• Subverted and played with in "Return of Harmony Part 1" when strange things are happening such as chocolate raining down from clouds made of cotton candy and ears of corn spontaneously popping into popcorn. Twilight Sparkle shows up out of nowhere claiming some new spell she had conveniently just learned should fix everything.
      Twilight: My fail safe spell... FAILED!
  • Spoofed in the Christmas Special Olive, the Other Reindeer: Olive gets locked in the van of a mean-spirited mailman who wants to ruin Christmas. Her method of escape is contained within a box addressed "To: Olive From: Deus Ex Machina"
    Olive: D'you know anyone named Deus ex Machina?
    Martini: Denise who?
  • The Powerpuff Girls: The ending of "Mime For A Change". After everyone is turned into lifeless gray statues by Mr. Mimenote , Bubbles apparently brings everyone back to life by The Power of Rock mixed with The Power of Love song, "Love Makes The World Go Round". How music managed to bring anyone from that state is anyone's guess, but they did, so we shouldn't question it.
  • Phineas and Ferb relies on several per episode as running gags to maintain the status quo. It is usually excused with Rule of Funny.
  • Ready Jet Go!:
    • Sunspot often functions as this, figuring out what is going on and what needs to be done and then conveying that information to one or more of the children. He can also easily pull whatever item the kids need out of Hammerspace.
    • Some of these occur in the secret alien identity arc. In "Visit to Mom's Office", Jet openly tells Dr. Rafferty that he is an alien from Bortron 7, but luckily, Dr. Rafferty thinks that Jet is pretending to be an alien due to "feeling" like one. And the residents of Boxwood Terrace don't notice the Propulsion vehicle transforming into a flying saucer.
      • Jet 2 causes an eclipse in the TV movie Back to Bortron 7, which distracts the townspeople from seeing the Propulsion house land back on Earth.
  • Invoked in ReBoot. Mainframe is damaged beyond repair and there's nothing anyone can do to stop the system from crashing and killing everyone. Bob's "last resort" is to backup everyone, let the system crash, and pray for a system restart from the user. Sure enough, the User restarts his computer and saves everyone, including the people already killed before the crash.
    • Before Cerebus Syndrome, an episode about Hexadecimal changing all of Mainframe to stone concluded with Hex deciding she was bored and snapping her fingers to de-petrify everyone. Admittedly, it took a little prompting from Bob. And it is Hexadecimal...
  • In the Rick and Morty episode "Rick Potion #9", a love potion piggybacking off of the flu virus manages to infect the entire planet, making almost everyone violently obsessed with Morty. When Rick's attempts to fix it only make things exponentially worse, the two abandon their world for a parallel universe were they got lucky, fixed everything, then immediately died, and replace their old selves without skipping a beat. Morty's resultant existential crisis plays a major part in his character development from then on.
  • The Simpsons
    • Parodied and lampshaded in the episode "Thank God, It's Doomsday" where Homer is the only person called up to Heaven after the Rapture; when he asks God to put things back the way they were (on the logic that Superman did it in his first movie), God raises His hands skyward and shouts "Deus Ex Machina!", after which everything goes back to normal.
    • "Missionary Impossible" sets up the ending like this is the only way out. Homer and a little girl are trapped on a tiny island in the middle of the lava - on a tiny island in the middle of the ocean - and we're just waiting for the rescue helicopters or something equally incredible to save them. But the show suddenly stops and some commentators laugh and wonder how they're going to get out of this one. And by the way, it's Pledge Drive Week, so phone in now... (The show is intentionally left unresolved.)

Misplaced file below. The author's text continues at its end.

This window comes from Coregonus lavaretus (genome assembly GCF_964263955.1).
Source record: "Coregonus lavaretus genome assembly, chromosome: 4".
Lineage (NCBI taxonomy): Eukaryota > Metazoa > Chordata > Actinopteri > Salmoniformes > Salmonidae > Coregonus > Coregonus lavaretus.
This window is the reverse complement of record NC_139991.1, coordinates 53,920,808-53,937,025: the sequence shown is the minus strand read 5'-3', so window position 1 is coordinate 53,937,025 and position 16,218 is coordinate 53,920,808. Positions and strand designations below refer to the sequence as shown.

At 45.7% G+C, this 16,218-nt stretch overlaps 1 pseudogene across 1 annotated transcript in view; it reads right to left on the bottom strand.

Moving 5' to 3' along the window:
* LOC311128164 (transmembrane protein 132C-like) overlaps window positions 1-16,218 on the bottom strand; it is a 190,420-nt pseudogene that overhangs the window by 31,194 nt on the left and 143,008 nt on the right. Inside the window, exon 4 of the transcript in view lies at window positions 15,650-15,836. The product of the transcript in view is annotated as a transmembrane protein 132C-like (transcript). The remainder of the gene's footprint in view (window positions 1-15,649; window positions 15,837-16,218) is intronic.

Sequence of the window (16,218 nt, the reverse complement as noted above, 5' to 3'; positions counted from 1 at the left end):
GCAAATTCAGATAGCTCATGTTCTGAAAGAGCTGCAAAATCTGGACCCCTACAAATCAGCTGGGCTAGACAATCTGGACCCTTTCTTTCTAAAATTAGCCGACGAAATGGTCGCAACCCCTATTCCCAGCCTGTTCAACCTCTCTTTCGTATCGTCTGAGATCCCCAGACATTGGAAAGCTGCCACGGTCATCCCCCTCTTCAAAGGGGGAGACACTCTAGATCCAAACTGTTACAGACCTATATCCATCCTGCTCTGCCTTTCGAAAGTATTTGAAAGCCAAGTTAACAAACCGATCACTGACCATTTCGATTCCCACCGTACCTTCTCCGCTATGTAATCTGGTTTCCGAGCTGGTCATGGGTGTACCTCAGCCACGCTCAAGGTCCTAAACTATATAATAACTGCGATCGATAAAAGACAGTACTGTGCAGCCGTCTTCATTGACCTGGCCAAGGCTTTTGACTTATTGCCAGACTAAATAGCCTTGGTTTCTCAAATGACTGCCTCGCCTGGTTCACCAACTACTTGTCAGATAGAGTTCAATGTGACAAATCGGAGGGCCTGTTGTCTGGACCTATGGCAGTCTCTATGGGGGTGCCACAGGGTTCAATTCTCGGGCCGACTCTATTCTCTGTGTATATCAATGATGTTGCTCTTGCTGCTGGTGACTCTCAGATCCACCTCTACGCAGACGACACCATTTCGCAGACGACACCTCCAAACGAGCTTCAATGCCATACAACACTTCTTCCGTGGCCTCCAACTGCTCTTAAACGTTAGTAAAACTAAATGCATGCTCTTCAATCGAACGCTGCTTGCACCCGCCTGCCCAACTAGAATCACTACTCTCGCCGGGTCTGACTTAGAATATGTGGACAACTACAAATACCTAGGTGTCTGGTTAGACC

• The Lord of the Flies parody episode "Das Bus" where all the kids are left stuck on the island at the end and James Earl Jones, in a voiceover narration role, says that they were eventually saved by "...oh, let's say, Moe".
    • That infamous episode "The Day The Violence Died" where Bart & Lisa help a homeless man win a lawsuit against Itchy & Scratchy studios. Itchy & Scratchy gets back on its feet thanks to two kids named Lester & Eliza. They also helped Apu after he was arrested for public nudity and helped Krusty get back together with his never-before mentioned estranged wife.
    • Season 27 episode "The Girl Code" where Homer got fired from his job due to a social media post and Lisa creates an app to predict the consequences of social media posts called Conrad.
    Homer: "My fate will be decided in the classic tradition of Greek drama, Deus ex machina."
    *notification sound*
    Lisa: "I just got an email from Conrad! He hacked into the power plant mainframe and found incriminating information! Now he's blackmailing Mr. Burns to get you your job back!"
    Simpsons family: "Opa!"
    *end credits roll*
  • South Park: Mintberry Crunch of the Superhero arc, but a lesser example as it was hinted someone would step up.
  • The end of the SpongeBob episode Hello, Bikini Bottom. Mr. Krabs buys back the Krusty Krab with Gary's collage funds after selling it to a pawn shop in the beginning so he can afford to take SpongeBob and Squidward on tour.
  • In Steven Universe problems and conflicts are usually solved with Steven talking down an antagonist. Either over time or at once, Big Bad of the most recent Arc, White Diamond was different in that she was a force that simply could not be reasoned with. Due to being unbelievably powerful, believing herself to be perfect and also just shutting down Steven every time he had something to say. In the final confrontation with White Diamond, she removes his gem. Pink Steven then appears with no prior foreshadowing, somehow overpowers White Diamond with his voice, No Sells all her attacks, which prior to this point were overwhelmingly effective and then rejoins with Human Steven before the latter can die. After being so thoroughly humbled, White Diamond proceeds to drop all pretense of composure, throws a temper tantrum and has her entire argument (and threat level) thrown out the window.